Grand Basset Griffon Vendéen

The Grand Basset Griffon Vendéen is a dog breed from France.

History

The Grand Basset Griffon Vendéen is derived, like all bassets, from hounds of superior size, in this case the Grand Griffon. The first selections were made at the end of the 19th century by the Comte d'Elva who was looking for subjects with "straight legs". But it was Paul Dézamy who was especially responsible for fixing the type. He had understood that in order to catch a hare, dogs of a certain size were needed. He fixed the size at about 43 cm. Today used primarily when hunting with a gun, it is capable of hunting all furry game, from the rabbit to the wild boar. A team of Grand Bassets won the 5th edition of the European Cup for hare.

Health

The UK Kennel Club conducted a health survey of Basset Griffon Vendéens (Petit and Grand varieties combined) in 2004. This is apparently the only completed health survey (as of July 16, 2007)[3] that might include Grand Basset Griffon Vendéen, but it is unclear what proportion of dogs in the survey were Grand Basset Griffon Vendéens instead of the more common Petit.

Longevity

Average longevity of 76 deceased Basset Griffon Vendéens (varieties combined) in the 2004 UK Kennel Club survey was 12.1 years (maximum 17.3 years). Leading causes of death were cancer (33%), old age (24%), and cardiac (7%).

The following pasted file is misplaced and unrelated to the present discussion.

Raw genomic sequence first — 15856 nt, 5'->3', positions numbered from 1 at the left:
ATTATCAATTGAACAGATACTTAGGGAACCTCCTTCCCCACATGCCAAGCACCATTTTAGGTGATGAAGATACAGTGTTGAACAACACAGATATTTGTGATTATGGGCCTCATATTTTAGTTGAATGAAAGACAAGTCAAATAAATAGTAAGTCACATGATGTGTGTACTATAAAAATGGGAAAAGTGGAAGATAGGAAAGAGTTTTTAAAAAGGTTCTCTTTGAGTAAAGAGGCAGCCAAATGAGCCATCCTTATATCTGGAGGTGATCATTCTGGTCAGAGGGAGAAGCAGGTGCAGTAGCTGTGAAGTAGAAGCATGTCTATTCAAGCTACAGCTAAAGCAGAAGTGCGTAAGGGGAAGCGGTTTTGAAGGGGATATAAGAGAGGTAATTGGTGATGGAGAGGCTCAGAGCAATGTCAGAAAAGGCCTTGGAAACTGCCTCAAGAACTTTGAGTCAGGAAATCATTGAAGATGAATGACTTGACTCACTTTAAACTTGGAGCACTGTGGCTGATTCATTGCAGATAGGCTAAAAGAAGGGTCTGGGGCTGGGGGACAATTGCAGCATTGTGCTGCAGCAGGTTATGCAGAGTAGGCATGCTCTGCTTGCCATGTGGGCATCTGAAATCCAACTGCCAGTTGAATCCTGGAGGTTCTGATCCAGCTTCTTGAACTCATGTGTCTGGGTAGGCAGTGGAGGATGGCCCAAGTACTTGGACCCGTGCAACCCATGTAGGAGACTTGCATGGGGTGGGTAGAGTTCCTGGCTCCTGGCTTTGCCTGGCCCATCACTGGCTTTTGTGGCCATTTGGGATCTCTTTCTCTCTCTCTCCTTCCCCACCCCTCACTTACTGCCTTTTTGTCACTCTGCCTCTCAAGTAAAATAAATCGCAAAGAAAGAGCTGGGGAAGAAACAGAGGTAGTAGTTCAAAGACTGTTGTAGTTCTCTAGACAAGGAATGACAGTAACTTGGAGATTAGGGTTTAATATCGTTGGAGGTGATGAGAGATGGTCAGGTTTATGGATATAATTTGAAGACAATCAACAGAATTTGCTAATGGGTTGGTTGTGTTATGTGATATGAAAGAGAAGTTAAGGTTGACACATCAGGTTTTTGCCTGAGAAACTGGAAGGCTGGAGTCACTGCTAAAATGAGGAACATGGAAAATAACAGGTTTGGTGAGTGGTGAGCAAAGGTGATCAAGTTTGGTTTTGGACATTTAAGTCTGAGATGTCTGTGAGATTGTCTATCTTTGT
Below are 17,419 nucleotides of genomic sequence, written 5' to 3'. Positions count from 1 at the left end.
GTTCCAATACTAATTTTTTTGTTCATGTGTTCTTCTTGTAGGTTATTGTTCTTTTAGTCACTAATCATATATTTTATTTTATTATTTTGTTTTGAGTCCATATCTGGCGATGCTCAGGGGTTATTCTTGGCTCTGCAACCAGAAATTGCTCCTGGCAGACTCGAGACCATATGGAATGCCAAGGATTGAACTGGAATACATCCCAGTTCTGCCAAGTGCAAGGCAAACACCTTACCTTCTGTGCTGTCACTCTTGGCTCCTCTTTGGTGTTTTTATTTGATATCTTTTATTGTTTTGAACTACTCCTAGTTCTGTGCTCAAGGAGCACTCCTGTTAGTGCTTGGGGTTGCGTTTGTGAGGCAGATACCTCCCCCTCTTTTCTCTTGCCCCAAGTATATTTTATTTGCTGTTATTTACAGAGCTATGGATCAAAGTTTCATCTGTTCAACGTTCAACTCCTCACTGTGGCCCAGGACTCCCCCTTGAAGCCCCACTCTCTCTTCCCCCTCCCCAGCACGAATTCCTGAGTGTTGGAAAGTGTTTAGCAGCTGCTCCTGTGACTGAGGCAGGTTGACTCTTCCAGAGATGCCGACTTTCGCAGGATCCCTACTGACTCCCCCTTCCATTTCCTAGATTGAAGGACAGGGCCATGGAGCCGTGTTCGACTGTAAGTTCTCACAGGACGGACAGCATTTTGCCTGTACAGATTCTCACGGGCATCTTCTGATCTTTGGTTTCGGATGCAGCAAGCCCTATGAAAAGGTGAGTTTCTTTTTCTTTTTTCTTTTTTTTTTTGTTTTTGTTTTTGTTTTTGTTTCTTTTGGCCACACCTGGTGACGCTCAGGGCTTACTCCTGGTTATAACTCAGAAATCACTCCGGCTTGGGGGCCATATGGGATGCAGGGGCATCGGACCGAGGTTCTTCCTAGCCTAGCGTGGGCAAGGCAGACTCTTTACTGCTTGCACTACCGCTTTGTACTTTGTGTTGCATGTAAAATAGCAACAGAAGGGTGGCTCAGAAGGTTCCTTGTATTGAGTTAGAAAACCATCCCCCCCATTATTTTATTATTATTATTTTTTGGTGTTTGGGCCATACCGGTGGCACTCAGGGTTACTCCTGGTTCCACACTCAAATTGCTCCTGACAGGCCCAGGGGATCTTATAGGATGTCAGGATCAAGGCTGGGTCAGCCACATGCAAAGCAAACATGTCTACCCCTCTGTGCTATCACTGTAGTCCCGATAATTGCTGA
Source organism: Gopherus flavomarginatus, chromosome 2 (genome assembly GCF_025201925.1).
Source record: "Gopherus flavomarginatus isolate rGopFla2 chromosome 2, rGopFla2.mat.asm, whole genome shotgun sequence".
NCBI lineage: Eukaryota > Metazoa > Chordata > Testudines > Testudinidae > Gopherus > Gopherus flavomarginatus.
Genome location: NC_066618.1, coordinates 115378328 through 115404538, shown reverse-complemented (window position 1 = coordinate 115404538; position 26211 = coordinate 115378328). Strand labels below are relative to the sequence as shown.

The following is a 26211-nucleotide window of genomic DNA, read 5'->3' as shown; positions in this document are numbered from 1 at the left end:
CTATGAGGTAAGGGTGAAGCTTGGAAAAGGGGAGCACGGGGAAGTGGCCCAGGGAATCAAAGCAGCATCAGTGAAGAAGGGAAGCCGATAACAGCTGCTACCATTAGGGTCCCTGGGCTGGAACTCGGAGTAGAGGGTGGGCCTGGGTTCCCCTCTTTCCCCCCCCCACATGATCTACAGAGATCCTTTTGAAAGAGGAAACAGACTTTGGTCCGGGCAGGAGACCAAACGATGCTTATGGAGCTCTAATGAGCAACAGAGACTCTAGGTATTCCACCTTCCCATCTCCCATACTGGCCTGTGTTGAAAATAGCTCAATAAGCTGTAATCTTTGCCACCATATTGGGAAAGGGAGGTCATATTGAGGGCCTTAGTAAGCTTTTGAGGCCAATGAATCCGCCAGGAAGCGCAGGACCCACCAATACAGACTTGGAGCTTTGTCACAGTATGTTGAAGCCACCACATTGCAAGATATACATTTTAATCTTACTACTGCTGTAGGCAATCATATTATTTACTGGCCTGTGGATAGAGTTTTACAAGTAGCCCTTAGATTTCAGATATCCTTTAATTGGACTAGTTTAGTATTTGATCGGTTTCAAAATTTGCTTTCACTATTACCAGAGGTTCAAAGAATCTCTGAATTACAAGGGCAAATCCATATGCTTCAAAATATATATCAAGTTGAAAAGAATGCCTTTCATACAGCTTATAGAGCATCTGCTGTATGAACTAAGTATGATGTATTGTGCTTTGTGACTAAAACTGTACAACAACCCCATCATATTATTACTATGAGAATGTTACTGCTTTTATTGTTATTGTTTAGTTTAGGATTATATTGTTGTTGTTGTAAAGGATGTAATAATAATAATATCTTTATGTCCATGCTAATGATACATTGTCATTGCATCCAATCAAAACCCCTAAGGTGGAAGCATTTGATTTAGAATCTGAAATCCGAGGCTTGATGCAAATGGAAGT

Compared to surveyed longevities of other breeds of similar size, Basset Griffon Vendéens have a typical or somewhat higher than average life expectancy.

Among 289 live Basset Griffon Vendéens (varieties combined) in the 2004 UKC survey, the most common health issues noted by owners were reproductive, dermatologic (dermatitis and mites), and aural (otitis externa, excessive ear wax, and ear mites).

Additional Info

  • Height: Male: 40–44 cm (16–17 in), Female: 39–43 cm (15–17 in)
  • Coat: Hard, not too long and flat, never silky or woolly.
  • Color: White, with any combination of lemon, orange, sable, grizzle or black markings. Tricolour. Black and tan.
  • Litter size: 7-12 average
  • Life span: over 10 years
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